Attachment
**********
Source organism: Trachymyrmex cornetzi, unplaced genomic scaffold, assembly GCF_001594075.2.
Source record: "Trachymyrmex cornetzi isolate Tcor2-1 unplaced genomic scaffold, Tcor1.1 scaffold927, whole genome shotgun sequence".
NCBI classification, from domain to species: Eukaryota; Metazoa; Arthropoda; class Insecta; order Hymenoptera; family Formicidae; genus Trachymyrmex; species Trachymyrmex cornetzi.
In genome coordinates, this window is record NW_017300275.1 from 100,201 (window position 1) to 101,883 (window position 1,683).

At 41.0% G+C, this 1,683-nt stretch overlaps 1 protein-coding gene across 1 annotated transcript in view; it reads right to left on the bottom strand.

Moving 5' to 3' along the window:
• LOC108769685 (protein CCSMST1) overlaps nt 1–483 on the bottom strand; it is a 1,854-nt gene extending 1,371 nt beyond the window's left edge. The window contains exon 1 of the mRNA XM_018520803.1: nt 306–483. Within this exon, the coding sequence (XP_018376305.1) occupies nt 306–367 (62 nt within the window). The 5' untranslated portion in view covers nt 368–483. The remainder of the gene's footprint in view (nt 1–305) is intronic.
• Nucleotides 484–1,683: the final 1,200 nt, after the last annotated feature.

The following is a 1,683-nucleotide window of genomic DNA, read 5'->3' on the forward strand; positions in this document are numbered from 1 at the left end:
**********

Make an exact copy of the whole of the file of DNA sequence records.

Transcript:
Source organism: Trachymyrmex cornetzi, unplaced genomic scaffold, assembly GCF_001594075.2.
Source record: "Trachymyrmex cornetzi isolate Tcor2-1 unplaced genomic scaffold, Tcor1.1 scaffold927, whole genome shotgun sequence".
NCBI classification, from domain to species: Eukaryota; Metazoa; Arthropoda; class Insecta; order Hymenoptera; family Formicidae; genus Trachymyrmex; species Trachymyrmex cornetzi.
In genome coordinates, this window is record NW_017300275.1 from 100,201 (window position 1) to 101,883 (window position 1,683).

At 41.0% G+C, this 1,683-nt stretch overlaps 1 protein-coding gene across 1 annotated transcript in view; it reads right to left on the bottom strand.

Moving 5' to 3' along the window:
• LOC108769685 (protein CCSMST1) overlaps nt 1–483 on the bottom strand; it is a 1,854-nt gene extending 1,371 nt beyond the window's left edge. The window contains exon 1 of the mRNA XM_018520803.1: nt 306–483. Within this exon, the coding sequence (XP_018376305.1) occupies nt 306–367 (62 nt within the window). The 5' untranslated portion in view covers nt 368–483. The remainder of the gene's footprint in view (nt 1–305) is intronic.
• Nucleotides 484–1,683: the final 1,200 nt, after the last annotated feature.

The following is a 1,683-nucleotide window of genomic DNA, read 5'->3' on the forward strand; positions in this document are numbered from 1 at the left end: